Let’s say you’ve been invited to a meeting to discuss communicating a new initiative to employees. The meeting is likely to go like this:

  • The team leader presents an overview
  • Other team members share their project plans
  • A few minutes are devoted to answering questions
  • The hour is over, and you leave with the assignment of creating a communication strategy

But, wait! It’s likely that you don’t really have enough information to go on. Initiative teams usually focus on getting the project approved and on how they’re going to get the work done, not on how employees will be affected. They probably don’t haven’t even discussed some of the key things employees will want to know.

You’re going to need a bigger boat for all the information you need. So your first step should be to schedule at least one follow-up conversation with one or more team members.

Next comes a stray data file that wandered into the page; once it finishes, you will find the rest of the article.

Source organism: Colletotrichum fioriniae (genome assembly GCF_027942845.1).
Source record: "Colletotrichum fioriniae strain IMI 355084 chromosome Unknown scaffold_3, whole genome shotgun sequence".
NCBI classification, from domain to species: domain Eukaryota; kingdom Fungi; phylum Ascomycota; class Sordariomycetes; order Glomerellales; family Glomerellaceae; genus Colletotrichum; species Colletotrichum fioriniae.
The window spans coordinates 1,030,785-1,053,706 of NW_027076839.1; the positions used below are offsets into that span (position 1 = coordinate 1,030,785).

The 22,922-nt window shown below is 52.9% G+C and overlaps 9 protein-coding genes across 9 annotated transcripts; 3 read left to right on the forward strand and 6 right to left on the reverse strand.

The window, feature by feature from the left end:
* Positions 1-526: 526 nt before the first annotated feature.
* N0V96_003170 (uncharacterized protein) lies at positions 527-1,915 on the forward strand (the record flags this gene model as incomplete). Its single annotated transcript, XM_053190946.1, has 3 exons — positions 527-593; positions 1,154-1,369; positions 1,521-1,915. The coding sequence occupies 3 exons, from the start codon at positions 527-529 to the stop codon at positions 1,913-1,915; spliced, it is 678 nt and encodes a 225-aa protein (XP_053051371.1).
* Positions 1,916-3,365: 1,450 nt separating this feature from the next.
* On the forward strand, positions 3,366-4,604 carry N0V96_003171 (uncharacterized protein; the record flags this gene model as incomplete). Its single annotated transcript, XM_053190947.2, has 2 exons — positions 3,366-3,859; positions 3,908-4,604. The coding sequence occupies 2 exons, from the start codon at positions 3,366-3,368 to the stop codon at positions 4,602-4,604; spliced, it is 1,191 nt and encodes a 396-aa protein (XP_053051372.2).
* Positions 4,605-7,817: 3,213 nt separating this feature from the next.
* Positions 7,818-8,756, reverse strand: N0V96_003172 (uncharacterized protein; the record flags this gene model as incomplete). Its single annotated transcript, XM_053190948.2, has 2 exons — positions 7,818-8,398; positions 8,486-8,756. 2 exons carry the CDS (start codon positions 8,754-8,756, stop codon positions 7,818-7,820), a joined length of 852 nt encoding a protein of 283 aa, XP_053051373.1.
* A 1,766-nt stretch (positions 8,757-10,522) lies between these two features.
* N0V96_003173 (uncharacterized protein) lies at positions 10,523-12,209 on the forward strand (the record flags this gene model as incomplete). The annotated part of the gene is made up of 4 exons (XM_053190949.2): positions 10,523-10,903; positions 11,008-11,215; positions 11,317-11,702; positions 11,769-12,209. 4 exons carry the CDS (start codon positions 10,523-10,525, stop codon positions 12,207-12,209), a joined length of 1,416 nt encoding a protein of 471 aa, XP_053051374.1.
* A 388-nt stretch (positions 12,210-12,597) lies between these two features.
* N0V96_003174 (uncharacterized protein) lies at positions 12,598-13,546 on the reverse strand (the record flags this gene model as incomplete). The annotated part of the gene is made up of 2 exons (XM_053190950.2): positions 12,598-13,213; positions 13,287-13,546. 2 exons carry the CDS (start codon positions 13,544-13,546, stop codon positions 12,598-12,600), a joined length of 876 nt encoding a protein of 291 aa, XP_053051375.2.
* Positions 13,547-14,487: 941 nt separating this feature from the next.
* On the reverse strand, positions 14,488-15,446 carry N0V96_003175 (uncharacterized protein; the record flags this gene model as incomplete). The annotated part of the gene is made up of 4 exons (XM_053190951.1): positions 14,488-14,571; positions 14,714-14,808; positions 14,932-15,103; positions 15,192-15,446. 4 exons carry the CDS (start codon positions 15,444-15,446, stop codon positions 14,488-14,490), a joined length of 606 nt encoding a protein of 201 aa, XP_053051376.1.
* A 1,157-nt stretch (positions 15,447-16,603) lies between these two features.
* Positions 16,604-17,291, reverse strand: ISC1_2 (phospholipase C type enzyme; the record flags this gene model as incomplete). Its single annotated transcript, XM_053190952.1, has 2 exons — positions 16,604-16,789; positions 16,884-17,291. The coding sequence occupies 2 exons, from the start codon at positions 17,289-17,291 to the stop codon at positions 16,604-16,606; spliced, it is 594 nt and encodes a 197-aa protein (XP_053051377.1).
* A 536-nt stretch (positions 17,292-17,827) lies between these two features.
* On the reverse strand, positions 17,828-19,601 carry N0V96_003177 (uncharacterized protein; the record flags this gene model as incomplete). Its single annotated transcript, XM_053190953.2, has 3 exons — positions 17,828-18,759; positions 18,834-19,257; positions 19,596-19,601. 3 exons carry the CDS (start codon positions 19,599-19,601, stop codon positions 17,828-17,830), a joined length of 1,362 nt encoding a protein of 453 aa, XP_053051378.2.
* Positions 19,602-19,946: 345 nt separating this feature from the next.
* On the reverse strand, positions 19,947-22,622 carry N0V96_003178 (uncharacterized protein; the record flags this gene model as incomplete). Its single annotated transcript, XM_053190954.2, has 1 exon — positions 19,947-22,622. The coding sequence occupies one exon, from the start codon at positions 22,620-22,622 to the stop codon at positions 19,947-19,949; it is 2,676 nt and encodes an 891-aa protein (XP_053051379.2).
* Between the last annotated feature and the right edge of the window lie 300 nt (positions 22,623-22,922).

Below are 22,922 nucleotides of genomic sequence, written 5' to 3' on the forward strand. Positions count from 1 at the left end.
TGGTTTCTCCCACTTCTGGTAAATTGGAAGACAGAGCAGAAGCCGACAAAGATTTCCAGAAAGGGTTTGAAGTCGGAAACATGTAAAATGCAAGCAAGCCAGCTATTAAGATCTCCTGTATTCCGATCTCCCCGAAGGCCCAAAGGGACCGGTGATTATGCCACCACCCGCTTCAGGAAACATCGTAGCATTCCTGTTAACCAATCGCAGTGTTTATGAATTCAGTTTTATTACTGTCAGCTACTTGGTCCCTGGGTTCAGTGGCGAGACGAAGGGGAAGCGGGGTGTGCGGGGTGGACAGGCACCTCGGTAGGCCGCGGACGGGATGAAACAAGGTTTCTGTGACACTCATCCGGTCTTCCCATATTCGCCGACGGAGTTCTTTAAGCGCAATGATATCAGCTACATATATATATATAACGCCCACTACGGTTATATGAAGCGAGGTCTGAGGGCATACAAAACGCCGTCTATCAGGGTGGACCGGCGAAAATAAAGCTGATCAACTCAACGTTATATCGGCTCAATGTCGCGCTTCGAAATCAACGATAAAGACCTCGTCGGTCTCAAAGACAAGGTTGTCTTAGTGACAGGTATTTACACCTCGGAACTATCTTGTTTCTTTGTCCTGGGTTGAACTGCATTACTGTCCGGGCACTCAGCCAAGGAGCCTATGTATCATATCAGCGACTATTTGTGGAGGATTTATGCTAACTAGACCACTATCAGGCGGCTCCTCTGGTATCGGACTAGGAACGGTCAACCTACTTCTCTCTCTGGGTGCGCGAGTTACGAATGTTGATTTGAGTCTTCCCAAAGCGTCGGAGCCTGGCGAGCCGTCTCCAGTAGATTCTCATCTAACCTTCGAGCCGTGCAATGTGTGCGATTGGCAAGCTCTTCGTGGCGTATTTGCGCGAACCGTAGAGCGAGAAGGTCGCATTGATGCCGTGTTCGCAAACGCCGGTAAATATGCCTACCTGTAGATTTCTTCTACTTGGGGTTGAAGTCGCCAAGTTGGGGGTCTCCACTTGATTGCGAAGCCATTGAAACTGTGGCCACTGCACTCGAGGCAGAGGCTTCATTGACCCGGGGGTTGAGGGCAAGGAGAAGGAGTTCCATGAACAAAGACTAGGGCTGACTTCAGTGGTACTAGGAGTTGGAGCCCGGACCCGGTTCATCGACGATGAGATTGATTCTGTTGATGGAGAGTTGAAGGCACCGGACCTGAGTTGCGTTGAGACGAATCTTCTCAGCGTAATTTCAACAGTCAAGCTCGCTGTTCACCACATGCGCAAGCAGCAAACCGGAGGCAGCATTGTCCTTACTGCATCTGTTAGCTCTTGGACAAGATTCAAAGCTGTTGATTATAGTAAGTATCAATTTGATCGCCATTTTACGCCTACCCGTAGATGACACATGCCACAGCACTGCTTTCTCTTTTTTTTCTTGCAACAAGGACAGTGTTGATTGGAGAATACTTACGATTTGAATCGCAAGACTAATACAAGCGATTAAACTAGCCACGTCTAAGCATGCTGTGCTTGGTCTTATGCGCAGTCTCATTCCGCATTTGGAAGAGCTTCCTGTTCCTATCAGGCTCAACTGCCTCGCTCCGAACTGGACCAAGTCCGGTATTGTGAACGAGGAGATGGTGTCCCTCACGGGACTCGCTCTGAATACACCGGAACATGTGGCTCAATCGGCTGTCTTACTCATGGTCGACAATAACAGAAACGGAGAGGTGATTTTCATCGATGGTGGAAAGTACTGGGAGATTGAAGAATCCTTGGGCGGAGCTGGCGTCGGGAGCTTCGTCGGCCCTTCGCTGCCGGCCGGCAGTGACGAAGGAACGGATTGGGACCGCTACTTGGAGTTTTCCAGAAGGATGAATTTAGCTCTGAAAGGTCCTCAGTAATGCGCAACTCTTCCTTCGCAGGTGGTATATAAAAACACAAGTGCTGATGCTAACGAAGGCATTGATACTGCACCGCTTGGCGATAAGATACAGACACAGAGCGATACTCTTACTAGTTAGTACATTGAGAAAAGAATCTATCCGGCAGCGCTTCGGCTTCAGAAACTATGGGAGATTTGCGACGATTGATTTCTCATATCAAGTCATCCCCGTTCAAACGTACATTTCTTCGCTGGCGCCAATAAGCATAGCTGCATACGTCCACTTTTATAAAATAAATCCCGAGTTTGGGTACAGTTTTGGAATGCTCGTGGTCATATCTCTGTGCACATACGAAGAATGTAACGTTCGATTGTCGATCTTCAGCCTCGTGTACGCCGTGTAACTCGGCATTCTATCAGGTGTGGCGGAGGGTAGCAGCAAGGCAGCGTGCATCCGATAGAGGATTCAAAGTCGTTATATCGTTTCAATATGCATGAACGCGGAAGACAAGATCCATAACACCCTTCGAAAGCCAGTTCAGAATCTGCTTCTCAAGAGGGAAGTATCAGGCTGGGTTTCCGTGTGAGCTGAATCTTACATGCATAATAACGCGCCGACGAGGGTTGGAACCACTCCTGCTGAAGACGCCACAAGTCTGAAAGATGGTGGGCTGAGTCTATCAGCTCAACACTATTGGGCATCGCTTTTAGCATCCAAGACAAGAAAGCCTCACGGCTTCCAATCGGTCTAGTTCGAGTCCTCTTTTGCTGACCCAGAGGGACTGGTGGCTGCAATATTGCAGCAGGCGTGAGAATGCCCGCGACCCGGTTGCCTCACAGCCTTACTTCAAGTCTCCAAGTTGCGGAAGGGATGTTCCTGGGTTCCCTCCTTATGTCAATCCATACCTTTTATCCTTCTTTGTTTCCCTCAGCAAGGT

Once you’ve got that conversation on the calendar, put together a list of questions. Here are 13 to stimulate your thinking:

  • Who are the stakeholders? What are their roles?
  • Who will be involved in managing the change? Who are key influencers or decision makers?
  • Who are the target audiences?
  • What do we know about the audiences’ demographics?
  • What are the audience’s needs and preferences?
  • What have been their change experiences—good, bad and ugly? How will those experiences affect their response to this initiative?
  • What is the team’s desired communication outcomes? What do you need the audiences to know/believe and do?
  • What issues will affect the outcome? What barriers will you face?

Once you get answers to these (and your other) questions, you’ll be ready to build an effective strategy.

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